Dramatic irony refers to a situation in which the audience knows something of which the characters in a play are not aware of. The effect is that the words or actions of the characters then take on a different meaning to what is normally understood. An example would be where the audience is aware that a character is being unwittingly led to his doom and his would-be killer tells him that he will take care of him. The irony is obvious.
In Julius Caesar, there are a number of instances in which dramatic irony occurs. We, the audience, know from the outset that Caesar is to be assassinated but he does not. Whatever he or any of the other characters says...
which relates to his imminent murder, becomes ironic, except of course, to the conspirators.
In Act 1, scene 1, when the soothsayer bids Caesar to 'Beware the Ides of March,' he mockingly rejects his warning and calls him 'a dreamer.' The irony lies in the fact that the audience knows that Caesar will be killed on that day and wish that he would heed the warning. Further irony lies in the fact that although the audience knows of his impending doom, there is nothing they can do about it.
Also, in the same scene, the irony is clear when Brutus tells Cassius:
I do lack some partOf that quick spirit that is in Antony.
Without realising it, Brutus is predicting exactly what will happen when Antony is given an opportunity to address the plebeians after he, Brutus, had spoken to them about Caesar's assassination. It is Antony's spirited speech to them that riles them and drives them to rebellion, seeking out all the conspirators.
When Caesar later expresses his reservations about Cassius, Antony tells him:
Fear him not, Caesar; he's not dangerous;He is a noble Roman and well given.
The audience knows that Cassius is Caesar's greatest enemy and was, right at that moment, plotting his murder. Antony's words are, therefore, ironic, not only because of Cassius' plot but also, of all the conspirators, he turns out to be least noble and not 'well given' at all.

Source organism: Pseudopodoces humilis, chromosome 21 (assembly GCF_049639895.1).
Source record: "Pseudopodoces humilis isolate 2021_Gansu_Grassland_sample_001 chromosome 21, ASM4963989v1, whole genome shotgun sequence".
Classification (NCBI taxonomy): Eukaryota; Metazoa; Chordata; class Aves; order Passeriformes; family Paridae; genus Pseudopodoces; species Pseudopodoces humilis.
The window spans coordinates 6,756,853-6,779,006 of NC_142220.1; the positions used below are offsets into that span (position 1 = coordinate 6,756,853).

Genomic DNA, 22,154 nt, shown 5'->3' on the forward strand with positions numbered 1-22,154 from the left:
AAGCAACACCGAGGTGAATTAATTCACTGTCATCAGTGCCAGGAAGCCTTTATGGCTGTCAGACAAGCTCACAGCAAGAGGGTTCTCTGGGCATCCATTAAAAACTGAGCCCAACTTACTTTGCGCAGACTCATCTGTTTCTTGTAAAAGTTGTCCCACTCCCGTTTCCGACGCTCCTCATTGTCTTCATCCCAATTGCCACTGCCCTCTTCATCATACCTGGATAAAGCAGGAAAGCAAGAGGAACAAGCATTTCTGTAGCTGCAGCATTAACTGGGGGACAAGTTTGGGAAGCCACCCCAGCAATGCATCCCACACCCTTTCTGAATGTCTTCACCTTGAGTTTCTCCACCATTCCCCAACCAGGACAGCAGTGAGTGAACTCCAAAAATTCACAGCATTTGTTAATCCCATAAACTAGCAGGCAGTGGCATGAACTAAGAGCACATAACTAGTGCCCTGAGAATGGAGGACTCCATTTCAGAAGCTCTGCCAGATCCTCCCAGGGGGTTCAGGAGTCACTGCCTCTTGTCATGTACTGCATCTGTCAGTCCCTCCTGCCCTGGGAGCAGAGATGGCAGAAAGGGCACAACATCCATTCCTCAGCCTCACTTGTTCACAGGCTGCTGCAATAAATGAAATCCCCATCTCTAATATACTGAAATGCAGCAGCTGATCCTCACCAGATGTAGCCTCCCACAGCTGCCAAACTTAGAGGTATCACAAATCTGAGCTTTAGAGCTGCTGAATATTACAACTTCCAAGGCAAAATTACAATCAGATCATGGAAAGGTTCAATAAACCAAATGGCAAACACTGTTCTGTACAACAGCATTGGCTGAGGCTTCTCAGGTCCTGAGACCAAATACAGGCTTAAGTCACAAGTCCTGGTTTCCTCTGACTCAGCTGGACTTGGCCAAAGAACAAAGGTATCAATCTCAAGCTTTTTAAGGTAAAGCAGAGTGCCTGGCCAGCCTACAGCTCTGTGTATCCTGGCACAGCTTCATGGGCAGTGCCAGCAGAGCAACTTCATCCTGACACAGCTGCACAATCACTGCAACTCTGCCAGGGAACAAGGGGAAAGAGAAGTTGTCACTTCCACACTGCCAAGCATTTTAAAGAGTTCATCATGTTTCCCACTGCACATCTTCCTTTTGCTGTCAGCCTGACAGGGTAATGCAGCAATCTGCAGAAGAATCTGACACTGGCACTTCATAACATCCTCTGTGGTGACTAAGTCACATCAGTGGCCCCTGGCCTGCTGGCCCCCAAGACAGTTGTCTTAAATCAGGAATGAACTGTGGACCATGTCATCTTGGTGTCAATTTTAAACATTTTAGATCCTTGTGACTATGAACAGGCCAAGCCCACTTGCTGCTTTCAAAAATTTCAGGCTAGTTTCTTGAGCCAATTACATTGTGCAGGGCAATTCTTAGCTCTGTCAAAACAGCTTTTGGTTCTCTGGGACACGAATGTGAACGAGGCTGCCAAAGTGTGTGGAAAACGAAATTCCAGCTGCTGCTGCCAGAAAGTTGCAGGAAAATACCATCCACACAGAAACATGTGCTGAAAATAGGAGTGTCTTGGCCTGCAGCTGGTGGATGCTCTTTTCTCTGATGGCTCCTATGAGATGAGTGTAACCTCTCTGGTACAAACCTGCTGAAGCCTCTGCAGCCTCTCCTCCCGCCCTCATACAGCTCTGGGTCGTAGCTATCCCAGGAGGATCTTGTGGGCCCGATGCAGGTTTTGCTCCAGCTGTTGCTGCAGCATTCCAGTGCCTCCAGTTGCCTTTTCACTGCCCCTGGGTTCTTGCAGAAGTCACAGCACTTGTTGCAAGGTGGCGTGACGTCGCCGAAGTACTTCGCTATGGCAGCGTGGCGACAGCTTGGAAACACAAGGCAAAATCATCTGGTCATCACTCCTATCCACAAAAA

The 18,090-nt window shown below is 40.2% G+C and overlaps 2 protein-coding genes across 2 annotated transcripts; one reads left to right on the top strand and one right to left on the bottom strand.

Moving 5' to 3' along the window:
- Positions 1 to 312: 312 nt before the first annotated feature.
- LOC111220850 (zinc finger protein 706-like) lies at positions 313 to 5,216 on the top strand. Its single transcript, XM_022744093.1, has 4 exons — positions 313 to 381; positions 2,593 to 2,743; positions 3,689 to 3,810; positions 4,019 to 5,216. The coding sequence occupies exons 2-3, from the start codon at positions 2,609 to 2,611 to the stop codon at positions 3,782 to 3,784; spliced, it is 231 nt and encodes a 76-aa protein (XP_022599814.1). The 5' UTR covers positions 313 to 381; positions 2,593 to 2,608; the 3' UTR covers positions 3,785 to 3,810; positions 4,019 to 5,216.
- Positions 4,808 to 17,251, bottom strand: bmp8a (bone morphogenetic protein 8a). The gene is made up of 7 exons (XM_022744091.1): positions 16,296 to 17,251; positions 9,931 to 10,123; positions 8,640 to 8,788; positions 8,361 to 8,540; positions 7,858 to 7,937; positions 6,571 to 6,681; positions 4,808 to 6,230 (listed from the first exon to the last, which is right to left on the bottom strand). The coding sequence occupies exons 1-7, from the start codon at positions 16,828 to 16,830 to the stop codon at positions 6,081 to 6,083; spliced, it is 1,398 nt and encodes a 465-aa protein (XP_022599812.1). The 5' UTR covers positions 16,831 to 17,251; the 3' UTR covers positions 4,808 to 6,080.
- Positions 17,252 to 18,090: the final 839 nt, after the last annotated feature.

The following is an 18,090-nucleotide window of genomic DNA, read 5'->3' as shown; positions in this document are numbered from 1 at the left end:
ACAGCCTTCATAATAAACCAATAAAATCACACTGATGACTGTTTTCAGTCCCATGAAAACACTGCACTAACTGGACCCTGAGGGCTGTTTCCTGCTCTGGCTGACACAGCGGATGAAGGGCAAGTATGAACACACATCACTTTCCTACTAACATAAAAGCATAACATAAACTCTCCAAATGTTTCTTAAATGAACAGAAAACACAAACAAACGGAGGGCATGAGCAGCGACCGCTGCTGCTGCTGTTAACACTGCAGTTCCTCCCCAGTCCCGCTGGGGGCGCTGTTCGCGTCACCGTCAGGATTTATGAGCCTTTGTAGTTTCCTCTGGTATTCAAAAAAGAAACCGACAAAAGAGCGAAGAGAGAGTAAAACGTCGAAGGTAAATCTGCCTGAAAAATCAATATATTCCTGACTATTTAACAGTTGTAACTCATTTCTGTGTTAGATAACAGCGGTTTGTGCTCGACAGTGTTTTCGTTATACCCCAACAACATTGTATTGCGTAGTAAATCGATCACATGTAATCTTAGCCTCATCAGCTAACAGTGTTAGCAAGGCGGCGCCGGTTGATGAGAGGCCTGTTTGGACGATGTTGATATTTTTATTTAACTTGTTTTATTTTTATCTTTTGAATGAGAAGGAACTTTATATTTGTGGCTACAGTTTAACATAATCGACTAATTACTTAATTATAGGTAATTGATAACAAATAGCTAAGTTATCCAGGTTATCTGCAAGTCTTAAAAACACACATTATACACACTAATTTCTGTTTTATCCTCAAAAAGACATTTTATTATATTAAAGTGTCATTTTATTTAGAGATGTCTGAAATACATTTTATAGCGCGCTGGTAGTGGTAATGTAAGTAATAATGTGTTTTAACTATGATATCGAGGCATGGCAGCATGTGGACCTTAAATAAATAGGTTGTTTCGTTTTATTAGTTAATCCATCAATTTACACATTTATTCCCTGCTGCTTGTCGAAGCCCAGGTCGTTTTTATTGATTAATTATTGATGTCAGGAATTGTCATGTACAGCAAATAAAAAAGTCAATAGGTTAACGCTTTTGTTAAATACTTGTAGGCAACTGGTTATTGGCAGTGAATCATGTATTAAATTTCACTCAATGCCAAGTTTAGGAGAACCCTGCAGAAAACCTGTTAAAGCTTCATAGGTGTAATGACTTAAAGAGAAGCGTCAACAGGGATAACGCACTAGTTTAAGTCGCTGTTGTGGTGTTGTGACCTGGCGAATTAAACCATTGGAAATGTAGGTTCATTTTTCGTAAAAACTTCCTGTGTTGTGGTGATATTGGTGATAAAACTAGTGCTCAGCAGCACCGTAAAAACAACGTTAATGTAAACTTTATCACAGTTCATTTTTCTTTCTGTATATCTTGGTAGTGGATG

In Act 2, scene 1, when Cassius suggests that Antony should also be killed, Brutus advises against it for he does not see any danger in Antony whatsoever. He believes that Antony will be occupied by lesser things and states that Antony is only 'a limb of Caesar', implying that he is powerless without his leader. The dramatic irony lies in the fact that the audience knows Antony's power and how he will use it to punish Caesar's killers.
The fact that Caesar ignores Calpurnia's and the priests' premonitions about the dangers he may encounter is ironic since this is precisely what is to happen. He foolishly ignores their advice, listening rather to Decius Brutus, one of the conspirators, who has come to escort him to the senate-house. The other conspirators accompany him, putting on shows of conviviality when we know that it is all just a deception.
Even more dramatically ironic is the manner in which Caesar addresses his, unbeknownst to him, enemies at the end of Act 2, scene 2:
Good friends, go in, and taste some wine with me;And we, like friends, will straightway go together.
It is also ironic that Caesar refuses to read Artemidorus' petition in Act 3, scene 1, which contains a warning of the plot against him. His vanity becomes his worst enemy, for he says:
What touches us ourself shall be last served.
These words are ironic for it is exactly what happens later, in a physical sense - the daggers which pierce him later in the senate is what he is served last. In the end, we can only conclude that, with all the warnings and predictions that had come before, Caesar himself is as much to blame for his death as the conspirators are since he foolishly and arrogantly refused to believe in his own vulnerability and that, perhaps, is the greatest irony.